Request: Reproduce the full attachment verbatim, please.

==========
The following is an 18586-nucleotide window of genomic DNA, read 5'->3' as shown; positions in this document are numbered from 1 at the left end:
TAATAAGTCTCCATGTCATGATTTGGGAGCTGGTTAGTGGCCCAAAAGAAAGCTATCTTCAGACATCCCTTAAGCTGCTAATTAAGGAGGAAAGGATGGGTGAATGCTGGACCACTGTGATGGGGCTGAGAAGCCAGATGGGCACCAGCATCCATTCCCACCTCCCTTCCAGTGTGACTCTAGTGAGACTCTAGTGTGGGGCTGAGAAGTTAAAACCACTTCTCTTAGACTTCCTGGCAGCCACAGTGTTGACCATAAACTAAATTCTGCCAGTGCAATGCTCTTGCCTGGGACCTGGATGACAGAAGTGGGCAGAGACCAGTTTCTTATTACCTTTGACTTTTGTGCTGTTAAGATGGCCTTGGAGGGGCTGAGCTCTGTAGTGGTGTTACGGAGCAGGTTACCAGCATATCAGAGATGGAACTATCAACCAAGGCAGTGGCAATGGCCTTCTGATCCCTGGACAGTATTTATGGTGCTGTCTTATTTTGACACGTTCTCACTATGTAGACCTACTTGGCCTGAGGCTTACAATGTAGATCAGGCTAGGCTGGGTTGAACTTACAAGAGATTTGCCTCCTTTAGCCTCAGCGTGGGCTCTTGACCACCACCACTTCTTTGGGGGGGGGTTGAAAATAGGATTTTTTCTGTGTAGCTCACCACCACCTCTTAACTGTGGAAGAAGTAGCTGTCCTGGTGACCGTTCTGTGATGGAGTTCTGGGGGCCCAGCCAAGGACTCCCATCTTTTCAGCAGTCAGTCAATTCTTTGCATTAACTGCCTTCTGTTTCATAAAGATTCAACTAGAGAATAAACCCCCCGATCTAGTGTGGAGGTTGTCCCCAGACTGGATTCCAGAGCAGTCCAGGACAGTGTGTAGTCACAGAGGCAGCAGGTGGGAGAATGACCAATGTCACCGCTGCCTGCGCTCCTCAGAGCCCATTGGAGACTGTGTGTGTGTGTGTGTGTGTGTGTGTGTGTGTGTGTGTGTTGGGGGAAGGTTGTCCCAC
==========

The following is an 18586-nucleotide window of genomic DNA, read 5'->3' as shown; positions in this document are numbered from 1 at the left end:
TAATAAGTCTCCATGTCATGATTTGGGAGCTGGTTAGTGGCCCAAAAGAAAGCTATCTTCAGACATCCCTTAAGCTGCTAATTAAGGAGGAAAGGATGGGTGAATGCTGGACCACTGTGATGGGGCTGAGAAGCCAGATGGGCACCAGCATCCATTCCCACCTCCCTTCCAGTGTGACTCTAGTGAGACTCTAGTGTGGGGCTGAGAAGTTAAAACCACTTCTCTTAGACTTCCTGGCAGCCACAGTGTTGACCATAAACTAAATTCTGCCAGTGCAATGCTCTTGCCTGGGACCTGGATGACAGAAGTGGGCAGAGACCAGTTTCTTATTACCTTTGACTTTTGTGCTGTTAAGATGGCCTTGGAGGGGCTGAGCTCTGTAGTGGTGTTACGGAGCAGGTTACCAGCATATCAGAGATGGAACTATCAACCAAGGCAGTGGCAATGGCCTTCTGATCCCTGGACAGTATTTATGGTGCTGTCTTATTTTGACACGTTCTCACTATGTAGACCTACTTGGCCTGAGGCTTACAATGTAGATCAGGCTAGGCTGGGTTGAACTTACAAGAGATTTGCCTCCTTTAGCCTCAGCGTGGGCTCTTGACCACCACCACTTCTTTGGGGGGGGGTTGAAAATAGGATTTTTTCTGTGTAGCTCACCACCACCTCTTAACTGTGGAAGAAGTAGCTGTCCTGGTGACCGTTCTGTGATGGAGTTCTGGGGGCCCAGCCAAGGACTCCCATCTTTTCAGCAGTCAGTCAATTCTTTGCATTAACTGCCTTCTGTTTCATAAAGATTCAACTAGAGAATAAACCCCCCGATCTAGTGTGGAGGTTGTCCCCAGACTGGATTCCAGAGCAGTCCAGGACAGTGTGTAGTCACAGAGGCAGCAGGTGGGAGAATGACCAATGTCACCGCTGCCTGCGCTCCTCAGAGCCCATTGGAGACTGTGTGTGTGTGTGTGTGTGTGTGTGTGTGTGTGTGTGTGTTGGGGGAAGGTTGTCCCAC